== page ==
So we want to also see the same trend happening in quarter 4. And also quarter -- next year, 2021, Pulmicort, we'll be comparing Pulmicort -- very low Pulmicort this year as a very low base. We believe next year, Pulmicort will be a better year. And another deal at this time, we are applying for six to seven new products and also some new indication.

So definitely there will be also quite price cuts because of the budget pressure in China. But AstraZeneca has very good coverage and a solid No. 1 position in China. So we will definitely be able to scale up volume much faster than the other companies in China.

So we will definitely benefit from NRDL one after another, like Farxiga, roxa and Tagrisso and Lynparza, you saw in the past. So with all these three moving pieces, we expect China will not grow like 30%, 40% like what we did last year. But I think China will still continue to grow low double-digit or low mid-teen digit I think so in that range.

Pascal Soriot -- Executive Director and Chief Executive Officer

Thank you, Leon. Let me just add two things that Leon has said that I'd like to reemphasize this. I think our No. 1 position in China and the strength of our organization are really bringing two specific benefits that we can leverage.

One is Leon talked about Crestor. Because the prices of those products is declining after VBP and the drug themselves, in the end, are affordable, there's this market that is developing that you can supply for retail pharmacies, online pharmacies. And we've been very active in that segment. And essentially, the story is people can decide to pay out of pocket the cost of Crestor, their loyal supporters.

And instead of going to the hospital to get -- and queueing there to get their medicines for free, they just have to get -- to pay a limited amount out of pocket. And they can even get the drug delivered to their home. And in Shanghai, the big cities, you get things delivered to your home for $1 or $2. So there is a special market that exists and has enabled us to maintain Crestor through enormous volume growth despite the price drop.

And the second phenomenon that is really important is NRDL drives access to many patients but also drives price decreases. Again, advantage of the volume growth, you have to have a broad coverage of the entire country. And we are one of the few companies that have this broad coverage, reaching smaller county hospitals, etc. And so we are very, very well positioned.

We have a strategic advantage leveraging this existing network to grow volume across the country and take advantage of NRDL listing. Otherwise, you get a price cut, but you cannot benefit from the volume growth. So with this, the second question is capital allocation. I'll ask Marc to answer this.

But I will not say, Sachin, that you should see the deals we've done as exceptions. We've always said that we will remain open to doing deals that are strategically making sense for us and products we can add value to. With that over to you, Marc.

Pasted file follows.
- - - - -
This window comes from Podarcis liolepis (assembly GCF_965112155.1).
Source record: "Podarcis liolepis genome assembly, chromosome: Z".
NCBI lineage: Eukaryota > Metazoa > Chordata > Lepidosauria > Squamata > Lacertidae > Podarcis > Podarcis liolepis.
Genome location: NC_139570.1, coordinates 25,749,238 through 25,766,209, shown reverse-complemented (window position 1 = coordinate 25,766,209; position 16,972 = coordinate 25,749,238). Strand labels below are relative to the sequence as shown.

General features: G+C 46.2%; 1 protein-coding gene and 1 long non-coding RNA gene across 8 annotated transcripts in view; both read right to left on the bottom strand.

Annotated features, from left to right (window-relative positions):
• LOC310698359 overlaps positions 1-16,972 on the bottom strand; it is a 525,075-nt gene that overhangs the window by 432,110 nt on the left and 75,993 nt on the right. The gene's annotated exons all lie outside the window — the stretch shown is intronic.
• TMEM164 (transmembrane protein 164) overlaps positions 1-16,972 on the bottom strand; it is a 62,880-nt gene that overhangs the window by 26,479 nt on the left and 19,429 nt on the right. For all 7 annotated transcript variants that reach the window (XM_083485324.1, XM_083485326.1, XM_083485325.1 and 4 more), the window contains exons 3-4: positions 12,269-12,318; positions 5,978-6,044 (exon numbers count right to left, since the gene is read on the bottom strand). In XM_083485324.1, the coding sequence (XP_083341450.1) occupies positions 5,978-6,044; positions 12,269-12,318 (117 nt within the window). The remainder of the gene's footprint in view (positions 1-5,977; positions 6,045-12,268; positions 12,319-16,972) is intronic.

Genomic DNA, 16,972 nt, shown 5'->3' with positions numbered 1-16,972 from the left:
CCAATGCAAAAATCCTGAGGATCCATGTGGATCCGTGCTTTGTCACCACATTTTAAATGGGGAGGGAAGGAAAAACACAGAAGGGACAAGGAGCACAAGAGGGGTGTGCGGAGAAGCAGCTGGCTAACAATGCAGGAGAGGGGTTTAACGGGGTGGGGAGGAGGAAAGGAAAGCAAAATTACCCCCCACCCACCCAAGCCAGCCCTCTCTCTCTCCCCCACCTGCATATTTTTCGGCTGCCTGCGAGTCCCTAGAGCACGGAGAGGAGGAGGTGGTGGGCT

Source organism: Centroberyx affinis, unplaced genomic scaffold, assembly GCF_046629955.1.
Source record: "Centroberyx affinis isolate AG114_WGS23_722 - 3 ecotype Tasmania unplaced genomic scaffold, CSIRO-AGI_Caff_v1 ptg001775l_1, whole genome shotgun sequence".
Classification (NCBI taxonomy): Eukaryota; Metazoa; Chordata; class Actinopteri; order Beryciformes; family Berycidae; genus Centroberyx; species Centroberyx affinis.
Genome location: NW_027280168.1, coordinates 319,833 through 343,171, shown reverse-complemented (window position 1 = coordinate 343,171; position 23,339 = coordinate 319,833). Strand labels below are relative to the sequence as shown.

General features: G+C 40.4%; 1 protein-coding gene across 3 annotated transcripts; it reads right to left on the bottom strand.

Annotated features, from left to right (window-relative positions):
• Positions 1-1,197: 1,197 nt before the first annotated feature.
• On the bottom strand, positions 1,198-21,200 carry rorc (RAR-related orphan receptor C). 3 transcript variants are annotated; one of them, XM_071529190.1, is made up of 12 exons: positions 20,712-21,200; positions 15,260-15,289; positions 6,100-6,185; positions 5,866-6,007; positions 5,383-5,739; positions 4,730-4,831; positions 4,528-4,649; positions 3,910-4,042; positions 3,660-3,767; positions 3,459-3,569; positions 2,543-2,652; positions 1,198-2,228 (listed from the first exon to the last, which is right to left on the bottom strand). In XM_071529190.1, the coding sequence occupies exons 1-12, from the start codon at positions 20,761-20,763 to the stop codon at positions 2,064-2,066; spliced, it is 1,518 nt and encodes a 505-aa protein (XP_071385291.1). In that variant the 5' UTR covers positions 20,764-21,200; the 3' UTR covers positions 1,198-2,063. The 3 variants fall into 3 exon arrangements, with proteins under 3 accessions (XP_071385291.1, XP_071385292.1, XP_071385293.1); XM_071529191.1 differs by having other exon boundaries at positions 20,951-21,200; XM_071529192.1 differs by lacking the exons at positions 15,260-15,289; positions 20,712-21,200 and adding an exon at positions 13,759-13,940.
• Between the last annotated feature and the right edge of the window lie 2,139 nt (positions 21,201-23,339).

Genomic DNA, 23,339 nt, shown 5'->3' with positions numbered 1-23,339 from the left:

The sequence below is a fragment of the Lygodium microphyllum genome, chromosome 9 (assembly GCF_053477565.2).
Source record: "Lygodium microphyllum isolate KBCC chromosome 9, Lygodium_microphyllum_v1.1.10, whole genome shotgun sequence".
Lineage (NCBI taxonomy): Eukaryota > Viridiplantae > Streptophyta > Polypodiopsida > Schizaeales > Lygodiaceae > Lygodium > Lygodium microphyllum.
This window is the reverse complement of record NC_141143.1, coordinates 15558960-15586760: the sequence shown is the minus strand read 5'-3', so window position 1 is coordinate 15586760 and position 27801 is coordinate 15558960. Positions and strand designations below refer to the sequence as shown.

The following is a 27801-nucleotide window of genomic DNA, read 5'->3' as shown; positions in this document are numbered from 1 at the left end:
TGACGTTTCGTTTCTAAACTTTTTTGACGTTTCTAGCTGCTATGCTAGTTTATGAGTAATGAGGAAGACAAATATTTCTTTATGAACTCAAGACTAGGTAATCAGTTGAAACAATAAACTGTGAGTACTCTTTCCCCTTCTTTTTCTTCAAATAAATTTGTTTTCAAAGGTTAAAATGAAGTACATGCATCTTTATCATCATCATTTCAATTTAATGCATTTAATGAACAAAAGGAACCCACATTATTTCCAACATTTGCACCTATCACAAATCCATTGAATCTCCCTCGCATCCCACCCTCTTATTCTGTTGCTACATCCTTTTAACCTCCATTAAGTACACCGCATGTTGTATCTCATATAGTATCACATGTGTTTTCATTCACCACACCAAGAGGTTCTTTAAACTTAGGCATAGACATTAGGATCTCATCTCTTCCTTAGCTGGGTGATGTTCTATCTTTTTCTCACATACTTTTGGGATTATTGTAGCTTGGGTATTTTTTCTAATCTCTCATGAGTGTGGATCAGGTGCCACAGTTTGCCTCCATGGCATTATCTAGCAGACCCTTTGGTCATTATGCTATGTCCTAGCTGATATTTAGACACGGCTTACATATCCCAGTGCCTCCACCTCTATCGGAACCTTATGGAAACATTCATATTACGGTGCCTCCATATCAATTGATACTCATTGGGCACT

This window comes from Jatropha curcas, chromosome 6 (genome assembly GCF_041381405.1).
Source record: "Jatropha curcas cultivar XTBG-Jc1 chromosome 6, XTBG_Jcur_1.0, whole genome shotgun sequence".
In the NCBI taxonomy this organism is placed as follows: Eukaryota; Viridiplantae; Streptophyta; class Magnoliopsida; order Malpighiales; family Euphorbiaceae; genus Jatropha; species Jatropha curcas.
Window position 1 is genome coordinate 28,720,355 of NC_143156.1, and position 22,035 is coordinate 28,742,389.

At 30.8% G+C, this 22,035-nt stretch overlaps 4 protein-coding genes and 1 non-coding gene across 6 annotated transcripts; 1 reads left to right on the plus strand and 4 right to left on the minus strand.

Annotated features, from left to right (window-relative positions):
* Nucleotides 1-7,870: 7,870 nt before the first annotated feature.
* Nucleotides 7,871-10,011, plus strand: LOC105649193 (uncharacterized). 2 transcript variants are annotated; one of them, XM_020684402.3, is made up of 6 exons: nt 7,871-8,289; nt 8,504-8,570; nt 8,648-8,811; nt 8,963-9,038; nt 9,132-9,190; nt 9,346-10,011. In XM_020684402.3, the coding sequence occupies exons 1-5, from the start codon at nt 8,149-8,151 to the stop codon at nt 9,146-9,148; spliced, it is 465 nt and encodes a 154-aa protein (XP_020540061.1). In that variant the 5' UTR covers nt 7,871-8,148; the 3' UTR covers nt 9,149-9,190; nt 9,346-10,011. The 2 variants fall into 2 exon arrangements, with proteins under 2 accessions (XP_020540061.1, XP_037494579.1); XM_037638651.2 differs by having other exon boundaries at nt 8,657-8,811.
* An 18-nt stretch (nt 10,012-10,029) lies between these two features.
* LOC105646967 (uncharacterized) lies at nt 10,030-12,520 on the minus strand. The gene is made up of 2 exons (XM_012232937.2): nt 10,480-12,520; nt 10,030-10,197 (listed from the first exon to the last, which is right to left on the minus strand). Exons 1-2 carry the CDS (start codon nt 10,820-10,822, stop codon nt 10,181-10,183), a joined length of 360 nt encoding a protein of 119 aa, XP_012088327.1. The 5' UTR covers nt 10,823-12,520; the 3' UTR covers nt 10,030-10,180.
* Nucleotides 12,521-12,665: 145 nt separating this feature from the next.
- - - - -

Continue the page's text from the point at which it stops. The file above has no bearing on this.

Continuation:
Marc Dunoyer -- Executive Director and Chief Financial Officer

Thank you, Pascal, and thank you, Sachin, for the question. So our capital allocation priorities have not changed. I think what you referred to is probably the immediately accretive conditions that we have. And if we look at the two ADCs that we have partnered with Daiichi Sankyo, they were, in a way, not meeting that criteria.

And therefore, one could term them as exception to our general rule. But apart from the accretion of these two deals, it's not very long, not very deep and not very long. So there are exceptions, but they are not major exceptions. So basically, there is no change in our capital allocation priorities.

Pascal Soriot -- Executive Director and Chief Executive Officer

Thank you, Marc. The next question is from Keyur Parekh at Goldman. Keyur, over to you.

Keyur Parekh -- Goldman Sachs -- Analyst

Good afternoon and thank you for taking my questions. Two, if I may, please, on the vaccines. The first one is I think on the media call this morning, Astra was quoted as saying that we should expect the data from the vaccines in November. So just wondering if you can clarify, is that timeline based on an interim analysis of the ongoing Brazilian, South African and the U.K.

studies? And if so, what is the number of events that would be needed to trigger this interim analysis? And then secondly, continuing with vaccines, I was wondering if you can just help us think through the powering you need on the first interim analysis versus kind of the second and the final interim analysis there. Thank you.

Pascal Soriot -- Executive Director and Chief Executive Officer

Thank you, Keyur. I'll ask Mene to cover this. Let me just correct one thing quickly. We didn't say November, we said before the end of the year which of course you should read as November or December.

The process, we don't know, because we are blinded. But -- and the projections are such that we know it could -- it should happen before the end of the year. But with this Mene, over to you.

Mene Pangalos -- Executive Vice President, Biopharmaceuticals R&D Group

Yes. So thanks, Keyur. And unfortunately, I'm not going to be able to shed a lot of light on this because, as you know, we don't talk about interims and giving details about this. This is a non-U.S.